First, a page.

The embodiment illustrated in FIG. 3 merely represents a possible structural design. In this embodiment, anode 17 is manufactured in the form of a longitudinally extended solid tungsten (W) bar. Oppositely disposed are the cathodes 9 which are helixes or coils, likewise consisting of tungsten wire. The spatial intervals between them are approximately 2.5 cm in each instance. As screens (or grids), iron profiles having a U-shaped cross section are employed in a manner conventional per se in X-ray tubes. On the one hand, they effect a focusing of the electrons being issued from 9 on account of the bevelling on their opening side toward the inside. On the other hand, when a blocking voltage of sufficient magnitude is connected, the screens (or grids) 22 through 26 can prevent impingement of electrons from 9 on anode 17. Given a tube voltage of 100 kilovolts (100 kV) and a focal spot size of 2×2 mm, several hundred volts are sufficient for the blocking voltage. The mode of operation as illustrated in FIG. 2 can thus be achieved.
In FIG. 4 an assembly is illustrated wherein the units consisting of cathodes 9', which are indicated, and non-illustrated blocking screens are arranged in a circle. They have spatial intervals of 5 cm from one another and are spaced from an annularly curved anode 17'. Basically, this assembly corresponds to that of FIGS. 2 and 3. In the latter instance, also, the control of the focal spot actuation is possible by means of mechanical or electronic stepping switches. Operation proceeds as in the case of the assembly according to FIGS. 2 and 3.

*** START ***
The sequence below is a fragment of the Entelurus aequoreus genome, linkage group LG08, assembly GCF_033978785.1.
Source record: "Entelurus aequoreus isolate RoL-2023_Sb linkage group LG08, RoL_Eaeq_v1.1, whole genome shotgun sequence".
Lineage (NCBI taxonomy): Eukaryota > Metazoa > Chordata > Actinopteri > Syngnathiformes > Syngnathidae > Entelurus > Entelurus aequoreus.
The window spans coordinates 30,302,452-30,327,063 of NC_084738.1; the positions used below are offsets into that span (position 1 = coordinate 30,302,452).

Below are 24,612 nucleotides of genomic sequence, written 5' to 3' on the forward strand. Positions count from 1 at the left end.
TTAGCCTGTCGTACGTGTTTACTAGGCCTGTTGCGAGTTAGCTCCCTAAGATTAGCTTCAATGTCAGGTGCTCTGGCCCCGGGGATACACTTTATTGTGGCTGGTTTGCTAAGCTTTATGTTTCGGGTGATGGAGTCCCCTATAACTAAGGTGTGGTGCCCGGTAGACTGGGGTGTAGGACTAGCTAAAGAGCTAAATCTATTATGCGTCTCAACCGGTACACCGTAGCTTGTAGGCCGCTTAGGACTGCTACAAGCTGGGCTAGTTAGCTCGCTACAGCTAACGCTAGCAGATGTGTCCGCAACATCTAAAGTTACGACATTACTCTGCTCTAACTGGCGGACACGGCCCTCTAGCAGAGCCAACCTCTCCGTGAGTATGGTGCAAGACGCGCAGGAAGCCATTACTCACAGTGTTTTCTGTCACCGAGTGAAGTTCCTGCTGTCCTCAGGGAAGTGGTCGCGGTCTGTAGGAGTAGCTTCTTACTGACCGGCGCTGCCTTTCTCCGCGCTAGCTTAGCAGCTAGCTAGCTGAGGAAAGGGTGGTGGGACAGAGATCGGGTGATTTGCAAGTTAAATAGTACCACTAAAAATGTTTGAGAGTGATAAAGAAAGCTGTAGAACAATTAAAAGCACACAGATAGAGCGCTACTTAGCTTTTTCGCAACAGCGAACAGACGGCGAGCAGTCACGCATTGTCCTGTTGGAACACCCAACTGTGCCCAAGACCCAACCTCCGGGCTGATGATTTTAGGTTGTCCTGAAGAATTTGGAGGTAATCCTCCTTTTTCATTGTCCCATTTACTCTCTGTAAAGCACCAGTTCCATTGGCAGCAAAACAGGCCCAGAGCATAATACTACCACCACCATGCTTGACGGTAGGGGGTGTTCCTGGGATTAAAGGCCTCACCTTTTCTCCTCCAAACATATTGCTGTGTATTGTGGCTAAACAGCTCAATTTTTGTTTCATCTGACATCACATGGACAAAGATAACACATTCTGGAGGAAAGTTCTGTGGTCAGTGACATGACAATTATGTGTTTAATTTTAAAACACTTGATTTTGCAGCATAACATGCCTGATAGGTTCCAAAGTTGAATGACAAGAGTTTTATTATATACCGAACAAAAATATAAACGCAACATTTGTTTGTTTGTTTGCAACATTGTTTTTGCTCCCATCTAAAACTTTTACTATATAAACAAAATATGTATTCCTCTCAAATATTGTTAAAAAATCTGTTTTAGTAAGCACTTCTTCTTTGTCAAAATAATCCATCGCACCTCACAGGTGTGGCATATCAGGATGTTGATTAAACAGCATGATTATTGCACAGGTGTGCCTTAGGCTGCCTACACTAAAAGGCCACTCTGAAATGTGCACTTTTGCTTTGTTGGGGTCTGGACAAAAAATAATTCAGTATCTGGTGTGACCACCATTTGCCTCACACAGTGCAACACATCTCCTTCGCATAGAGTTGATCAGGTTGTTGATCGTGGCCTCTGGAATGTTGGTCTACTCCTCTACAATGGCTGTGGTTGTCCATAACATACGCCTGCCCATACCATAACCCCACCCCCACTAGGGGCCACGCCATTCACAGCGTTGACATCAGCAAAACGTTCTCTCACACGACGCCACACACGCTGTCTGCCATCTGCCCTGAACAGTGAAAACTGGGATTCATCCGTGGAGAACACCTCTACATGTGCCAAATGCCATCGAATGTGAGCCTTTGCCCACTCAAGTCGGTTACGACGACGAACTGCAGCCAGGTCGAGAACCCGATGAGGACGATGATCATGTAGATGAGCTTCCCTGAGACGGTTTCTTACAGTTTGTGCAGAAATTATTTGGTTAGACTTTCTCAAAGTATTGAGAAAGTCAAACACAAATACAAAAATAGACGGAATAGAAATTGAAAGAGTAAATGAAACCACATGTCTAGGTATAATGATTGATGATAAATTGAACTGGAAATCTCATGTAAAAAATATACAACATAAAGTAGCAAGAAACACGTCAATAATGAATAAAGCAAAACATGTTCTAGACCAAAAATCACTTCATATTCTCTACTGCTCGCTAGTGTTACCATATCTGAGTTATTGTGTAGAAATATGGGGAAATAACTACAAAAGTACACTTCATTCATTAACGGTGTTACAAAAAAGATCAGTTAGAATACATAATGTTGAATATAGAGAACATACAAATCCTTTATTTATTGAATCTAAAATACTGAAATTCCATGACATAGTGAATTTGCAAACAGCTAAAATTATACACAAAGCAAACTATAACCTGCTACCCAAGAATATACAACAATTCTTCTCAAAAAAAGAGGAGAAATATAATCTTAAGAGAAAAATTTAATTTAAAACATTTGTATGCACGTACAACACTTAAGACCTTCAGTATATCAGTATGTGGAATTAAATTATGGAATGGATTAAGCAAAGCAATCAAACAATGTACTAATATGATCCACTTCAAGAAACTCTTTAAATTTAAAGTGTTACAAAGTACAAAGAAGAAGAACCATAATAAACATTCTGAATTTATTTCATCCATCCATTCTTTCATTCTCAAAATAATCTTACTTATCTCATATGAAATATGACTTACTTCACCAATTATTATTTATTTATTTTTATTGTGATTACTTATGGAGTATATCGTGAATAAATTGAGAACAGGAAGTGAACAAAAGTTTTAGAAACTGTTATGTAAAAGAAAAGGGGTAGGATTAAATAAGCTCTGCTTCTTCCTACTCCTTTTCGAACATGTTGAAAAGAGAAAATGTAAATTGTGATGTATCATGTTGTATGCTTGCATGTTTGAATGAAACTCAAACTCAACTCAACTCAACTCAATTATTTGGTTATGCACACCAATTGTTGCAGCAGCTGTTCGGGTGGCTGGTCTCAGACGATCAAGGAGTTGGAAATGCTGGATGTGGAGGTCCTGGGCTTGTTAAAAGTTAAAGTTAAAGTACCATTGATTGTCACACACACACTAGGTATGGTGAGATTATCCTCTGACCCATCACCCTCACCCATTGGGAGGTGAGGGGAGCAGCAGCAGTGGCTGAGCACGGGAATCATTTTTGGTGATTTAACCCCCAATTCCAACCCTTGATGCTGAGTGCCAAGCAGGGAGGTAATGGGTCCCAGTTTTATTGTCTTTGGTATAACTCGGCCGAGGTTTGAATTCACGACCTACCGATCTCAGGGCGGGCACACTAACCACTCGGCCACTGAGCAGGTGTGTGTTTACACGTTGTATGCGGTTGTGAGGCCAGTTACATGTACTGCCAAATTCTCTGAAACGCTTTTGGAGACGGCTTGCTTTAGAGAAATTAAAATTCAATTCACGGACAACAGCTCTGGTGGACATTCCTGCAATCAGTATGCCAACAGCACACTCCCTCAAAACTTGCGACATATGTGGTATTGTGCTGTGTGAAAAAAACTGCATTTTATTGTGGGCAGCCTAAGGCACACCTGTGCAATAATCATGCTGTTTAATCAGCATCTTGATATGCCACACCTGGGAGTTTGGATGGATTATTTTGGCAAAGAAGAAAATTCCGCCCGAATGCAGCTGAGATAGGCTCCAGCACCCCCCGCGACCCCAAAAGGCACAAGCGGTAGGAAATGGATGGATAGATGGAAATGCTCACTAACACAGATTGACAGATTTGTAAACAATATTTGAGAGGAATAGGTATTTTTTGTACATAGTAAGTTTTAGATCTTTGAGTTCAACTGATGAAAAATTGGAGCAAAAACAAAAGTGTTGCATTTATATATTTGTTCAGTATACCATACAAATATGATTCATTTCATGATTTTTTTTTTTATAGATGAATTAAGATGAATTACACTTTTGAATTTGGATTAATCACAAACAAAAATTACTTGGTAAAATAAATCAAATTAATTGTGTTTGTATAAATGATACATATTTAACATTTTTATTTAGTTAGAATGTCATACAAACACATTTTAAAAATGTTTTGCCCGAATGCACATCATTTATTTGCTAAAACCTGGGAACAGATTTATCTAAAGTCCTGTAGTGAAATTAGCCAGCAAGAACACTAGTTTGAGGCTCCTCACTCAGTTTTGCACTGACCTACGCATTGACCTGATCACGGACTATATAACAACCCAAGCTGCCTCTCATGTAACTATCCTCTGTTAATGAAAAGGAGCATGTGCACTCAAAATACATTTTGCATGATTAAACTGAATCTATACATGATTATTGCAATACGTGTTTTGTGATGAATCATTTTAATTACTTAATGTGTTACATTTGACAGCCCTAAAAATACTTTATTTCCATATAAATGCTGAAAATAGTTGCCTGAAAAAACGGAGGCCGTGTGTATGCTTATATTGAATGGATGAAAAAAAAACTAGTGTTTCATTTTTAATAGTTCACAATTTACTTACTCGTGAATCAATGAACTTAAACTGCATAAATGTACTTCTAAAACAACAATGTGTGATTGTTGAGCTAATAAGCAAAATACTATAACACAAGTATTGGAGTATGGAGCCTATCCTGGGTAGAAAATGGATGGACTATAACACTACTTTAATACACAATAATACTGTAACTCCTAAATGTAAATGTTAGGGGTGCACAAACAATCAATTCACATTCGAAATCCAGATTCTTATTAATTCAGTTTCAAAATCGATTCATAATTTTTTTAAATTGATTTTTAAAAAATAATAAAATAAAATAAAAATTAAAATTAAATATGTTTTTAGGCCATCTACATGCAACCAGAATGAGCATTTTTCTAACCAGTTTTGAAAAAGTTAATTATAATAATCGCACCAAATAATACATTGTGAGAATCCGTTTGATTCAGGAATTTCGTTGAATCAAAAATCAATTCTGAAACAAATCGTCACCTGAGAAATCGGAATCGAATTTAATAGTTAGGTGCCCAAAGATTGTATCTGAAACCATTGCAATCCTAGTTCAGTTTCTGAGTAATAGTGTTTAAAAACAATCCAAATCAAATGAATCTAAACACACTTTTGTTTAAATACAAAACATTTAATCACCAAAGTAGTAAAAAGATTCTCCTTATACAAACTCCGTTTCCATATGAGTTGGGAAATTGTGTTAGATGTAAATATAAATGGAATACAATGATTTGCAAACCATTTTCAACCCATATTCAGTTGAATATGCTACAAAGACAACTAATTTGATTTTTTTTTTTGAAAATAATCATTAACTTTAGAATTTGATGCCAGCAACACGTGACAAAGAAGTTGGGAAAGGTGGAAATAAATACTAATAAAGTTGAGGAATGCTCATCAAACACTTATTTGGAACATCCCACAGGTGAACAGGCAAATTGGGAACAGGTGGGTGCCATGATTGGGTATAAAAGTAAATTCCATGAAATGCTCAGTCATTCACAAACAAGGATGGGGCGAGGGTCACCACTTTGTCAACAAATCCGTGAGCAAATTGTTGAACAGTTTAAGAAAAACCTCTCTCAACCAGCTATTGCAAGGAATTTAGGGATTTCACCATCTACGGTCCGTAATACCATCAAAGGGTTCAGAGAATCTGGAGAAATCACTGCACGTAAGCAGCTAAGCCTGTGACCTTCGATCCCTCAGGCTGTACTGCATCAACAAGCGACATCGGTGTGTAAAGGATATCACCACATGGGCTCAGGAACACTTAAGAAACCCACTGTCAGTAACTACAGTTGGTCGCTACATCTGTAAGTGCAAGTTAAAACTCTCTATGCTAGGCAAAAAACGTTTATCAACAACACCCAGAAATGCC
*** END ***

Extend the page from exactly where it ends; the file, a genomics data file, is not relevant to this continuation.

In an electronic scanning mode, an array of photodetectors may be arranged to receive transmitted rays from each of the beams such as 8 and 8' in FIG. 1, so that the transmitted rays with respect to each beam position can be electronically evaluated and stored. In this case a central control unit can control sequential actuation of an electronic stepping switch corresponding to switches 12-16, etc., in FIG. 2, and electronically control the storage of the outputs of the photodetectors for each successively actuated beam such as those from 8 to 8' in FIG. 1. With electronic image storage, the time limitations associated with a moving photographic medium are avoided, the stationary array of photodetectors covering the area swept by movement of the photographic medium of cassette 6 in FIG. 1 and providing the desired resolution in the direction of arrow 7 and transversely thereto, and being electronically connected to successive ones of a number of storage arrays, such as twenty, so that the transmitted rays of the succession of twenty beams such as 8 and 8' are electronically recorded.
It will be apparent that many modifications and variations may be effected without departing from the scope of the novel concepts and teachings of the present invention.
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|U.S. Classification||378/22, 378/26, 378/115|
|Cooperative Classification||A61B6/4028, A61B6/02|